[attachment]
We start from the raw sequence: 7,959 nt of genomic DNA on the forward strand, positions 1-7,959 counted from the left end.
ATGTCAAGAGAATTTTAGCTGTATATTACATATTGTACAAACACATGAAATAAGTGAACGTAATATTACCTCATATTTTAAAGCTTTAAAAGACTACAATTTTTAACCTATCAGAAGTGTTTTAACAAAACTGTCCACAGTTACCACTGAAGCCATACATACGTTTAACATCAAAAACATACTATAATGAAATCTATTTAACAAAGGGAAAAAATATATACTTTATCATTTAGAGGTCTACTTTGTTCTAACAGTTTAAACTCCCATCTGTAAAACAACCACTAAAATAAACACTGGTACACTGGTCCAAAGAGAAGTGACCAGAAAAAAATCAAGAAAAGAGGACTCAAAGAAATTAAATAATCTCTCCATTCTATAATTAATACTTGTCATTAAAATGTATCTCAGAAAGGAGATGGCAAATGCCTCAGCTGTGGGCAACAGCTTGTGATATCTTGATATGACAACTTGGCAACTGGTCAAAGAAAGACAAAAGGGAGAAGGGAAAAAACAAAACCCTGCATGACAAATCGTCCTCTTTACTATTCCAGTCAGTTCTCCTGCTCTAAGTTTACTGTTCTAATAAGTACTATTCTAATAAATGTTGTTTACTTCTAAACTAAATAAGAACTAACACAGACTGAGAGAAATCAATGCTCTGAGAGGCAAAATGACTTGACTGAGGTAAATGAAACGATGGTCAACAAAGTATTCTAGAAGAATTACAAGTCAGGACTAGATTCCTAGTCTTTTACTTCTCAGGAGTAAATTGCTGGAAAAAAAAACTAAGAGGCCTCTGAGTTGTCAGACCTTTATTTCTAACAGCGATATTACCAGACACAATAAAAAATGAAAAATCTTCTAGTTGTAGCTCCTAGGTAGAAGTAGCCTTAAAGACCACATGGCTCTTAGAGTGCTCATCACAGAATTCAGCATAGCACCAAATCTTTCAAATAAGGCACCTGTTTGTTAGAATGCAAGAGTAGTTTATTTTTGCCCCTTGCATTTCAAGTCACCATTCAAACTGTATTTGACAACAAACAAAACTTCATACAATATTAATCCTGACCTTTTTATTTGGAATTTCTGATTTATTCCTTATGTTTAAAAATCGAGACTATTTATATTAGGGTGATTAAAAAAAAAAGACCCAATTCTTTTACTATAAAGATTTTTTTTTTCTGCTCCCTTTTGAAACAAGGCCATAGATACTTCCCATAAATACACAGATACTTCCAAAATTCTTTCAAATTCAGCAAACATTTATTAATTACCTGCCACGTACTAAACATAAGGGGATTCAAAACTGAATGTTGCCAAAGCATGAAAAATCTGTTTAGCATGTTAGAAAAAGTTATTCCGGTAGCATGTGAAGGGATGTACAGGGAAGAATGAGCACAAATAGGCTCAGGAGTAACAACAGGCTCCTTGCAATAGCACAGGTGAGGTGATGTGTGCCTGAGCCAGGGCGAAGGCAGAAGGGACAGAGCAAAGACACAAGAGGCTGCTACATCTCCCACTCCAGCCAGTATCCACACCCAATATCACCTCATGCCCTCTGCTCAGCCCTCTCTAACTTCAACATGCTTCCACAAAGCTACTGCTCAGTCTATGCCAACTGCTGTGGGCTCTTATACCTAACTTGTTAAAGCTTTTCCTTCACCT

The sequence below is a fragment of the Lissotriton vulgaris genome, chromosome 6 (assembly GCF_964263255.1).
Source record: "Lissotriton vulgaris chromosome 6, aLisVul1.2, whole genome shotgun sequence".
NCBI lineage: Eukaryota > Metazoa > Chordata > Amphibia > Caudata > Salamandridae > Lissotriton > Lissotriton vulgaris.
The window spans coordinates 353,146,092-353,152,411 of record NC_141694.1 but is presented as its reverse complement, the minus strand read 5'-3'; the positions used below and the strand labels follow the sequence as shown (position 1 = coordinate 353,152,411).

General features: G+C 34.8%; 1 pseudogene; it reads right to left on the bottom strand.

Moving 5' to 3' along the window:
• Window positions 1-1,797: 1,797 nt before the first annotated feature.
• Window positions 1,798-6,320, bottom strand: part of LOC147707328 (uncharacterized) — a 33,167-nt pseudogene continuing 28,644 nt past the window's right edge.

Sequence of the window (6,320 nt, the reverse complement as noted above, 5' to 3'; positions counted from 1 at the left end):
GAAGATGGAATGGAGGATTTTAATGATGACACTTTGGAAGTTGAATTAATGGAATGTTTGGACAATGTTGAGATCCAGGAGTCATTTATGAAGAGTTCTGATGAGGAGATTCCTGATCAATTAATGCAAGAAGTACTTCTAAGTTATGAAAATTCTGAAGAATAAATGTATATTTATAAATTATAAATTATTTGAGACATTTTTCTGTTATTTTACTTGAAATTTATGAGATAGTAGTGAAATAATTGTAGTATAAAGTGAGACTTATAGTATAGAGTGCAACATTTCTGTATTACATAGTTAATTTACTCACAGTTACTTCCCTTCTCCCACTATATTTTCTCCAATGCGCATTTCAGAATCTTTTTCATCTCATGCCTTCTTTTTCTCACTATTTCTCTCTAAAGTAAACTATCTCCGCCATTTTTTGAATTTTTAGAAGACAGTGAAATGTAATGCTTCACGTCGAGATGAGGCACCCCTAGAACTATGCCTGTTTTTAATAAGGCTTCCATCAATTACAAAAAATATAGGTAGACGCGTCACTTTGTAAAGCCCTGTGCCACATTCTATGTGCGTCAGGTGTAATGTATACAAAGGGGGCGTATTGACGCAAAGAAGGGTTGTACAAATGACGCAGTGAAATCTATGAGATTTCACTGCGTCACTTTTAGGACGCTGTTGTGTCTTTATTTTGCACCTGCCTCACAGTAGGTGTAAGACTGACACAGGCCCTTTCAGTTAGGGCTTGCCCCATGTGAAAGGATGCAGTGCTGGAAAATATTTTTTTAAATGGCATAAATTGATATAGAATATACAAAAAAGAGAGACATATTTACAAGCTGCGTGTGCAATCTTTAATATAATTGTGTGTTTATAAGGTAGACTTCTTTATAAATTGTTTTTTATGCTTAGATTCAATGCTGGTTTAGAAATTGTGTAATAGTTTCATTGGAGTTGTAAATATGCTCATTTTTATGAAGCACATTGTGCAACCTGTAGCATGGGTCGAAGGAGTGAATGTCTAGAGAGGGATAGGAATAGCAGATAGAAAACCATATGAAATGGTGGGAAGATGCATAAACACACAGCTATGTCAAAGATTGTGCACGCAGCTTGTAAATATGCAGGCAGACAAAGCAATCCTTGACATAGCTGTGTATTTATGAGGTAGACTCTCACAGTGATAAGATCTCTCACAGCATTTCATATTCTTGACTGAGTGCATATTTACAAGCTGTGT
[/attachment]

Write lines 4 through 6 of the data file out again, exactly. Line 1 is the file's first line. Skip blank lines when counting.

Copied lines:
Source record: "Lissotriton vulgaris chromosome 6, aLisVul1.2, whole genome shotgun sequence".
NCBI lineage: Eukaryota > Metazoa > Chordata > Amphibia > Caudata > Salamandridae > Lissotriton > Lissotriton vulgaris.
The window spans coordinates 353,146,092-353,152,411 of record NC_141694.1 but is presented as its reverse complement, the minus strand read 5'-3'; the positions used below and the strand labels follow the sequence as shown (position 1 = coordinate 353,152,411).